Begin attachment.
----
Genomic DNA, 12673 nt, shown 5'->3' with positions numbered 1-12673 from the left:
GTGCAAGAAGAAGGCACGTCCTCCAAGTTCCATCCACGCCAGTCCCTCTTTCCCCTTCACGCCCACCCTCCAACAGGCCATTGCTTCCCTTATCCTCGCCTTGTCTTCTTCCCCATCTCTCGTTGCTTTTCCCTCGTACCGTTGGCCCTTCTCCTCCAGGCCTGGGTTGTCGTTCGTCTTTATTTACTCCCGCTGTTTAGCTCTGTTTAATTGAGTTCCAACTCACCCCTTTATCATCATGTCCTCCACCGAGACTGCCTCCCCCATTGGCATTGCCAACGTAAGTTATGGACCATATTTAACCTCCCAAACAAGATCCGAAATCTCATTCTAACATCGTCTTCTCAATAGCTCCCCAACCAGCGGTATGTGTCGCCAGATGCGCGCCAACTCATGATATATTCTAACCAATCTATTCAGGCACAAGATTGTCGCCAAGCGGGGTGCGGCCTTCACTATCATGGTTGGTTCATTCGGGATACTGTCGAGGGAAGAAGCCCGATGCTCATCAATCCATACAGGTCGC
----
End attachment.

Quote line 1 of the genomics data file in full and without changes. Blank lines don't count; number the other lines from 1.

Genomic DNA, 12673 nt, shown 5'->3' with positions numbered 1-12673 from the left: